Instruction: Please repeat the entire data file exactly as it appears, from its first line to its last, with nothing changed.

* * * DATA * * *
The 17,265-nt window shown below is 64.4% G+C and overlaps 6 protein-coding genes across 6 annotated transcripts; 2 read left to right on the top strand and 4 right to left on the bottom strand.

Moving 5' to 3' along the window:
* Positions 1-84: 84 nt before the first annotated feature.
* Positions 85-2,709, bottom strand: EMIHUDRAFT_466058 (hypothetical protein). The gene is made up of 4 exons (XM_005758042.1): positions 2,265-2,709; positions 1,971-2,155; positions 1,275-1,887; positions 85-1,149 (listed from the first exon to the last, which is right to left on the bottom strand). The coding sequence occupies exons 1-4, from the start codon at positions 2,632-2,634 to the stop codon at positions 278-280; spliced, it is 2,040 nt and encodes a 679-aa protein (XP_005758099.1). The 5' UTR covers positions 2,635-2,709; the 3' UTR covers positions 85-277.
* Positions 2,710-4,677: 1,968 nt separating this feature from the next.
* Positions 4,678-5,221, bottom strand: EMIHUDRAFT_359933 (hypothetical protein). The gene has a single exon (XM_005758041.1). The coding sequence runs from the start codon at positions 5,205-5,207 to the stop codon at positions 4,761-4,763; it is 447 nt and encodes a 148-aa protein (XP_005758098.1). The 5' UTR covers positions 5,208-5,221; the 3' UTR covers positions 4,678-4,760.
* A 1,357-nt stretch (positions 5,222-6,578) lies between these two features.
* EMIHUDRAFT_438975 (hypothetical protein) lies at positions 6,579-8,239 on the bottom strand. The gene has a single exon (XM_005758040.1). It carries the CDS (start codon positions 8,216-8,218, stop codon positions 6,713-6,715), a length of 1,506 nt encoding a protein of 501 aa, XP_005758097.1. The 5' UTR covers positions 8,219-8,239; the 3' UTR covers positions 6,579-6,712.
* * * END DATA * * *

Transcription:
The 17,265-nt window shown below is 64.4% G+C and overlaps 6 protein-coding genes across 6 annotated transcripts; 2 read left to right on the top strand and 4 right to left on the bottom strand.

Moving 5' to 3' along the window:
* Positions 1-84: 84 nt before the first annotated feature.
* Positions 85-2,709, bottom strand: EMIHUDRAFT_466058 (hypothetical protein). The gene is made up of 4 exons (XM_005758042.1): positions 2,265-2,709; positions 1,971-2,155; positions 1,275-1,887; positions 85-1,149 (listed from the first exon to the last, which is right to left on the bottom strand). The coding sequence occupies exons 1-4, from the start codon at positions 2,632-2,634 to the stop codon at positions 278-280; spliced, it is 2,040 nt and encodes a 679-aa protein (XP_005758099.1). The 5' UTR covers positions 2,635-2,709; the 3' UTR covers positions 85-277.
* Positions 2,710-4,677: 1,968 nt separating this feature from the next.
* Positions 4,678-5,221, bottom strand: EMIHUDRAFT_359933 (hypothetical protein). The gene has a single exon (XM_005758041.1). The coding sequence runs from the start codon at positions 5,205-5,207 to the stop codon at positions 4,761-4,763; it is 447 nt and encodes a 148-aa protein (XP_005758098.1). The 5' UTR covers positions 5,208-5,221; the 3' UTR covers positions 4,678-4,760.
* A 1,357-nt stretch (positions 5,222-6,578) lies between these two features.
* EMIHUDRAFT_438975 (hypothetical protein) lies at positions 6,579-8,239 on the bottom strand. The gene has a single exon (XM_005758040.1). It carries the CDS (start codon positions 8,216-8,218, stop codon positions 6,713-6,715), a length of 1,506 nt encoding a protein of 501 aa, XP_005758097.1. The 5' UTR covers positions 8,219-8,239; the 3' UTR covers positions 6,579-6,712.